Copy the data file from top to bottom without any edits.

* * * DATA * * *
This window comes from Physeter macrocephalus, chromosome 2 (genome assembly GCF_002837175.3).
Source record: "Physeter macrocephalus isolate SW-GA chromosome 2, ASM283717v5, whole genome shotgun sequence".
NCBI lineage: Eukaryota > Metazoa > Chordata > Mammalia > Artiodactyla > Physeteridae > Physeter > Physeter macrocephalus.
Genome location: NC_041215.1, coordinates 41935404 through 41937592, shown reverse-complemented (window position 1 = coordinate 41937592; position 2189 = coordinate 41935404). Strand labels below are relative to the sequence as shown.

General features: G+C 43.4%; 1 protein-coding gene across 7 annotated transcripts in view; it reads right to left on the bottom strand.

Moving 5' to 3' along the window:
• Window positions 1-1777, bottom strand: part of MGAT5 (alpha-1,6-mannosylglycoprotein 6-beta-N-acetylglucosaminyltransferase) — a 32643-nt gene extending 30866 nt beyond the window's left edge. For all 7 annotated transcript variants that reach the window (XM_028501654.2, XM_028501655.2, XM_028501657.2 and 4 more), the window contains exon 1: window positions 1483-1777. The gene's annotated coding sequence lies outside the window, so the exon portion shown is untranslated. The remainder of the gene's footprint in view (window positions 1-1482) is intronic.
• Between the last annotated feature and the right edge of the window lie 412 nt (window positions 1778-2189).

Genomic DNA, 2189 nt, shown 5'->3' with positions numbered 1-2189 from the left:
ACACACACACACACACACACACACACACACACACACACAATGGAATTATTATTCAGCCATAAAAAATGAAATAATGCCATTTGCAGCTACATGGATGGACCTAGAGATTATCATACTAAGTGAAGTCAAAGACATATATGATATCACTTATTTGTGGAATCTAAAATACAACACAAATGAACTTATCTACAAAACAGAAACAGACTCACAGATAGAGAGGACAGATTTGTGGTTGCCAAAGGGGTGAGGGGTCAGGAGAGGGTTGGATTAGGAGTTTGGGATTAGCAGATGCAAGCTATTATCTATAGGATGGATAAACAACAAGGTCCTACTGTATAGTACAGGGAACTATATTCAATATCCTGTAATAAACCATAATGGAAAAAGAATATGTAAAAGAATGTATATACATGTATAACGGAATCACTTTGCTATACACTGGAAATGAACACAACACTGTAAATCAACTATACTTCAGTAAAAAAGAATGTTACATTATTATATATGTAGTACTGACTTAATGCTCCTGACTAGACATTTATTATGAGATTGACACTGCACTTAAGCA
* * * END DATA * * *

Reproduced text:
This window comes from Physeter macrocephalus, chromosome 2 (genome assembly GCF_002837175.3).
Source record: "Physeter macrocephalus isolate SW-GA chromosome 2, ASM283717v5, whole genome shotgun sequence".
NCBI lineage: Eukaryota > Metazoa > Chordata > Mammalia > Artiodactyla > Physeteridae > Physeter > Physeter macrocephalus.
Genome location: NC_041215.1, coordinates 41935404 through 41937592, shown reverse-complemented (window position 1 = coordinate 41937592; position 2189 = coordinate 41935404). Strand labels below are relative to the sequence as shown.

General features: G+C 43.4%; 1 protein-coding gene across 7 annotated transcripts in view; it reads right to left on the bottom strand.

Moving 5' to 3' along the window:
• Window positions 1-1777, bottom strand: part of MGAT5 (alpha-1,6-mannosylglycoprotein 6-beta-N-acetylglucosaminyltransferase) — a 32643-nt gene extending 30866 nt beyond the window's left edge. For all 7 annotated transcript variants that reach the window (XM_028501654.2, XM_028501655.2, XM_028501657.2 and 4 more), the window contains exon 1: window positions 1483-1777. The gene's annotated coding sequence lies outside the window, so the exon portion shown is untranslated. The remainder of the gene's footprint in view (window positions 1-1482) is intronic.
• Between the last annotated feature and the right edge of the window lie 412 nt (window positions 1778-2189).

Genomic DNA, 2189 nt, shown 5'->3' with positions numbered 1-2189 from the left:
ACACACACACACACACACACACACACACACACACACACAATGGAATTATTATTCAGCCATAAAAAATGAAATAATGCCATTTGCAGCTACATGGATGGACCTAGAGATTATCATACTAAGTGAAGTCAAAGACATATATGATATCACTTATTTGTGGAATCTAAAATACAACACAAATGAACTTATCTACAAAACAGAAACAGACTCACAGATAGAGAGGACAGATTTGTGGTTGCCAAAGGGGTGAGGGGTCAGGAGAGGGTTGGATTAGGAGTTTGGGATTAGCAGATGCAAGCTATTATCTATAGGATGGATAAACAACAAGGTCCTACTGTATAGTACAGGGAACTATATTCAATATCCTGTAATAAACCATAATGGAAAAAGAATATGTAAAAGAATGTATATACATGTATAACGGAATCACTTTGCTATACACTGGAAATGAACACAACACTGTAAATCAACTATACTTCAGTAAAAAAGAATGTTACATTATTATATATGTAGTACTGACTTAATGCTCCTGACTAGACATTTATTATGAGATTGACACTGCACTTAAGCA